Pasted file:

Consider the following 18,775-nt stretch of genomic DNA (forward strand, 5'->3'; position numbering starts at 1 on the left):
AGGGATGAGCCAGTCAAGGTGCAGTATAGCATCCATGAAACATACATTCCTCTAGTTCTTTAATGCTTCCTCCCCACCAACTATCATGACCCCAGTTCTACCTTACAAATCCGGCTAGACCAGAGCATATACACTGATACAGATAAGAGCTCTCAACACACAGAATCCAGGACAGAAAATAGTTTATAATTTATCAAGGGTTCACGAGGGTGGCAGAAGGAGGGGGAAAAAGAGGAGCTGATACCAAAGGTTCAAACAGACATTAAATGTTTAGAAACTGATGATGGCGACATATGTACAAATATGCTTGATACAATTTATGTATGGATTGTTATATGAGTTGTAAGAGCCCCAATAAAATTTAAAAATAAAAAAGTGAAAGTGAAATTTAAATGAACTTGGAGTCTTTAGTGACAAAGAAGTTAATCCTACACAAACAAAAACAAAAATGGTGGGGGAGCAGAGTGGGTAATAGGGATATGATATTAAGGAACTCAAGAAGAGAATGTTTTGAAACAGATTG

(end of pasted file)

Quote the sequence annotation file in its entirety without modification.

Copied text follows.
Consider the following 18,775-nt stretch of genomic DNA (forward strand, 5'->3'; position numbering starts at 1 on the left):
AGGGATGAGCCAGTCAAGGTGCAGTATAGCATCCATGAAACATACATTCCTCTAGTTCTTTAATGCTTCCTCCCCACCAACTATCATGACCCCAGTTCTACCTTACAAATCCGGCTAGACCAGAGCATATACACTGATACAGATAAGAGCTCTCAACACACAGAATCCAGGACAGAAAATAGTTTATAATTTATCAAGGGTTCACGAGGGTGGCAGAAGGAGGGGGAAAAAGAGGAGCTGATACCAAAGGTTCAAACAGACATTAAATGTTTAGAAACTGATGATGGCGACATATGTACAAATATGCTTGATACAATTTATGTATGGATTGTTATATGAGTTGTAAGAGCCCCAATAAAATTTAAAAATAAAAAAGTGAAAGTGAAATTTAAATGAACTTGGAGTCTTTAGTGACAAAGAAGTTAATCCTACACAAACAAAAACAAAAATGGTGGGGGAGCAGAGTGGGTAATAGGGATATGATATTAAGGAACTCAAGAAGAGAATGTTTTGAAACAGATTG